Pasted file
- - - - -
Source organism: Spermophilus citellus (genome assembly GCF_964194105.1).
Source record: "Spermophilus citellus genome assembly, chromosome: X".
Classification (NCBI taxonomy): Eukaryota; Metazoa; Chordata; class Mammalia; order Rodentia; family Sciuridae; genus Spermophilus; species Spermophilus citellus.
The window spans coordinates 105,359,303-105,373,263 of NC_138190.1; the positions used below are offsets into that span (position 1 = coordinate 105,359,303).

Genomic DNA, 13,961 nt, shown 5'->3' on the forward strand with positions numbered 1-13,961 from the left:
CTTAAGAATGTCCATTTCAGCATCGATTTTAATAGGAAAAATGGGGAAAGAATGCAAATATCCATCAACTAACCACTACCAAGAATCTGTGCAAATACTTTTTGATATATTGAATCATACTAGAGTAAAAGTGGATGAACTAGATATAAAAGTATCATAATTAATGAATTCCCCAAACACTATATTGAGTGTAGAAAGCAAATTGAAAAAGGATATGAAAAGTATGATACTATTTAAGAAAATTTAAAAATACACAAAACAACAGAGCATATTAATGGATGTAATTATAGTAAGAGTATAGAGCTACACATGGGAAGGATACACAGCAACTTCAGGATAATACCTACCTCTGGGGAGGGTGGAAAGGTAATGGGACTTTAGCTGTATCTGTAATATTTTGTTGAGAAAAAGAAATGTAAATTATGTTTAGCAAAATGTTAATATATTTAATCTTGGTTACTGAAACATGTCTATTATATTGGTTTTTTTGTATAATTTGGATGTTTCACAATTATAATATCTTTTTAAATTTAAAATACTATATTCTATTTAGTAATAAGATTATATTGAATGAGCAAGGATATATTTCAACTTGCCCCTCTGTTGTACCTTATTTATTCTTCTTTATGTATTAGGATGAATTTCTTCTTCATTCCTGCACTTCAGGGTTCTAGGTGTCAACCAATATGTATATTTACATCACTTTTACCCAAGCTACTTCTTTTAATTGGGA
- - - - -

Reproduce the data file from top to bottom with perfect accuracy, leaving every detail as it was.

Source organism: Spermophilus citellus (genome assembly GCF_964194105.1).
Source record: "Spermophilus citellus genome assembly, chromosome: X".
Classification (NCBI taxonomy): Eukaryota; Metazoa; Chordata; class Mammalia; order Rodentia; family Sciuridae; genus Spermophilus; species Spermophilus citellus.
The window spans coordinates 105,359,303-105,373,263 of NC_138190.1; the positions used below are offsets into that span (position 1 = coordinate 105,359,303).

Genomic DNA, 13,961 nt, shown 5'->3' on the forward strand with positions numbered 1-13,961 from the left:
CTTAAGAATGTCCATTTCAGCATCGATTTTAATAGGAAAAATGGGGAAAGAATGCAAATATCCATCAACTAACCACTACCAAGAATCTGTGCAAATACTTTTTGATATATTGAATCATACTAGAGTAAAAGTGGATGAACTAGATATAAAAGTATCATAATTAATGAATTCCCCAAACACTATATTGAGTGTAGAAAGCAAATTGAAAAAGGATATGAAAAGTATGATACTATTTAAGAAAATTTAAAAATACACAAAACAACAGAGCATATTAATGGATGTAATTATAGTAAGAGTATAGAGCTACACATGGGAAGGATACACAGCAACTTCAGGATAATACCTACCTCTGGGGAGGGTGGAAAGGTAATGGGACTTTAGCTGTATCTGTAATATTTTGTTGAGAAAAAGAAATGTAAATTATGTTTAGCAAAATGTTAATATATTTAATCTTGGTTACTGAAACATGTCTATTATATTGGTTTTTTTGTATAATTTGGATGTTTCACAATTATAATATCTTTTTAAATTTAAAATACTATATTCTATTTAGTAATAAGATTATATTGAATGAGCAAGGATATATTTCAACTTGCCCCTCTGTTGTACCTTATTTATTCTTCTTTATGTATTAGGATGAATTTCTTCTTCATTCCTGCACTTCAGGGTTCTAGGTGTCAACCAATATGTATATTTACATCACTTTTACCCAAGCTACTTCTTTTAATTGGGA